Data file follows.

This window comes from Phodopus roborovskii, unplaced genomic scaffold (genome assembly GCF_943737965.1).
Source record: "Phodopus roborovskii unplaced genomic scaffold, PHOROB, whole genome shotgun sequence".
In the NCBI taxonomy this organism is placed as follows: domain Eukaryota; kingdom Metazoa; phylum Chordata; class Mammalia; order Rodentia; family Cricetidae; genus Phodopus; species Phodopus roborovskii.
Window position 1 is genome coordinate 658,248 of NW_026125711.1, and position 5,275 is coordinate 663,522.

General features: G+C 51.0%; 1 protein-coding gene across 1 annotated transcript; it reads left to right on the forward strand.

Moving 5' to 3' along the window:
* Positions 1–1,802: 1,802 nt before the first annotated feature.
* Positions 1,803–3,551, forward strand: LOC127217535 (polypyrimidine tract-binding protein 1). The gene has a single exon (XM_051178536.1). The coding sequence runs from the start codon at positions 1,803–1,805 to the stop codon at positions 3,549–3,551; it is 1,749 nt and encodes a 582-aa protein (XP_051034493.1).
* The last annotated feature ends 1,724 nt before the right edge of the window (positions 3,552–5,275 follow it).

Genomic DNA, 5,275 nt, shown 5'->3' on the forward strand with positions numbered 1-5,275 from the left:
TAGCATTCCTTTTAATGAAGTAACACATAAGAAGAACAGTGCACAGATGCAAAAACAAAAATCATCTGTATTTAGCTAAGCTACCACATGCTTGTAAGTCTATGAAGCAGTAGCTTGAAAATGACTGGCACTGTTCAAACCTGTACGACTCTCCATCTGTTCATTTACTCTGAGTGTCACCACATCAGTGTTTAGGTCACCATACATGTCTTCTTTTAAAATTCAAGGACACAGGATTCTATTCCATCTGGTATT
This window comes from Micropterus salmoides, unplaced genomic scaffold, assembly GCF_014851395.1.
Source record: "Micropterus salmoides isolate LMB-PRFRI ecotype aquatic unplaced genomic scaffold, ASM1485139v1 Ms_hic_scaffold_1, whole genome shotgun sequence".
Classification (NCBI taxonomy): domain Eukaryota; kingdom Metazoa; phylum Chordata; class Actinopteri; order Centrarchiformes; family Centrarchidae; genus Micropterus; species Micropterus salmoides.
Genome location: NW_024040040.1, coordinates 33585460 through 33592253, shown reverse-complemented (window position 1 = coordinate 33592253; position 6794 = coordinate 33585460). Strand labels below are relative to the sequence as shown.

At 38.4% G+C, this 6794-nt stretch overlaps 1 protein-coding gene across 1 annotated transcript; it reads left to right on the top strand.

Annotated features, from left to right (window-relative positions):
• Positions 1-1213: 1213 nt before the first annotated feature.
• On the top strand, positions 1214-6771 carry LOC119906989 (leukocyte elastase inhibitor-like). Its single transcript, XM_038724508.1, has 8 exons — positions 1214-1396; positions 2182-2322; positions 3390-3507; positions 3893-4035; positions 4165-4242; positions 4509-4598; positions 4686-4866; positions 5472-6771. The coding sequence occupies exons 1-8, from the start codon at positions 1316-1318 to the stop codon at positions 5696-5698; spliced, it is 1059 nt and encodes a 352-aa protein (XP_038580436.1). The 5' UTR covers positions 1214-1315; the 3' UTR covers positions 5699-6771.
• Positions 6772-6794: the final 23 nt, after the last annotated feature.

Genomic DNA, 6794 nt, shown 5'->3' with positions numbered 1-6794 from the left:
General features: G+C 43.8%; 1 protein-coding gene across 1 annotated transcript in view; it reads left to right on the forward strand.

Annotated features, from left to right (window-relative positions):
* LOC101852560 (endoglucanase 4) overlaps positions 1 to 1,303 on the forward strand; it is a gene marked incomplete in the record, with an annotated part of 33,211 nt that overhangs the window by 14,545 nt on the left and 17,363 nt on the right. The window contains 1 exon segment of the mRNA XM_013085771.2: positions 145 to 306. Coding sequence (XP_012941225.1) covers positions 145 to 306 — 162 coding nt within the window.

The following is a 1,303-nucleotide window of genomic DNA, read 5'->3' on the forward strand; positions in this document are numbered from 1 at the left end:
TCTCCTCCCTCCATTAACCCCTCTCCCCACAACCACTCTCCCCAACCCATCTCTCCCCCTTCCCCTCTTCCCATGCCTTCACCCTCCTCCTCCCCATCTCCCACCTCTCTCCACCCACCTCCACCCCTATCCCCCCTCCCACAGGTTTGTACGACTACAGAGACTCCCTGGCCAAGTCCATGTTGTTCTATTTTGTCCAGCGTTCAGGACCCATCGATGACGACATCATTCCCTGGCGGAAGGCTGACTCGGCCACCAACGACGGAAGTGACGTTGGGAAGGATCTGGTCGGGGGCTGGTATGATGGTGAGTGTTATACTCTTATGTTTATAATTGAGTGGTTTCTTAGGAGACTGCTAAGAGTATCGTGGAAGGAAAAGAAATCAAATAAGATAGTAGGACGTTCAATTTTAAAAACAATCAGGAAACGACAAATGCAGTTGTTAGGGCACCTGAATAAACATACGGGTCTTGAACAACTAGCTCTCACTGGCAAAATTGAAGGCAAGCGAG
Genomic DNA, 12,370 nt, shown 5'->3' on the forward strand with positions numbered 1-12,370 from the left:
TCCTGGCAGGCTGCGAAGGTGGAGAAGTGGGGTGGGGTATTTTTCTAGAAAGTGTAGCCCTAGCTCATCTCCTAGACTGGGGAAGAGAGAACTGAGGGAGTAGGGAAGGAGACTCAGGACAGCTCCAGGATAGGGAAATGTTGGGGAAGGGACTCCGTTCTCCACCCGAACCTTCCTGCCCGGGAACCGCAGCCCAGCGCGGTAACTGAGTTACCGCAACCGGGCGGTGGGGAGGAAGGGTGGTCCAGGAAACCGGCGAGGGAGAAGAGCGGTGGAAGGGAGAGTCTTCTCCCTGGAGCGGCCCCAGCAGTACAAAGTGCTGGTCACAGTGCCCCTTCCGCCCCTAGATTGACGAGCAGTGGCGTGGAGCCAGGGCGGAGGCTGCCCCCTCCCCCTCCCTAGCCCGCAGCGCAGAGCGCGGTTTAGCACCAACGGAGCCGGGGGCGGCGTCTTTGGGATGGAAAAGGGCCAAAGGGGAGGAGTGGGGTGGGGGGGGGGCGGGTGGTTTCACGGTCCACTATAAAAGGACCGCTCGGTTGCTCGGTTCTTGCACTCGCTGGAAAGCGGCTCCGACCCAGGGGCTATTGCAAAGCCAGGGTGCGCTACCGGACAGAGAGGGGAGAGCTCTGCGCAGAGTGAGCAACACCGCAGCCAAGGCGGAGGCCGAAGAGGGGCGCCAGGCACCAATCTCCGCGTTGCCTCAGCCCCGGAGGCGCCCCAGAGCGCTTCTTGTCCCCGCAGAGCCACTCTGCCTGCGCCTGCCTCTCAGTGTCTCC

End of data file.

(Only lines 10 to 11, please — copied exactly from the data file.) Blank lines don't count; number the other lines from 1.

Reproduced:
Genomic DNA, 5,275 nt, shown 5'->3' on the forward strand with positions numbered 1-5,275 from the left:
TAGCATTCCTTTTAATGAAGTAACACATAAGAAGAACAGTGCACAGATGCAAAAACAAAAATCATCTGTATTTAGCTAAGCTACCACATGCTTGTAAGTCTATGAAGCAGTAGCTTGAAAATGACTGGCACTGTTCAAACCTGTACGACTCTCCATCTGTTCATTTACTCTGAGTGTCACCACATCAGTGTTTAGGTCACCATACATGTCTTCTTTTAAAATTCAAGGACACAGGATTCTATTCCATCTGGTATT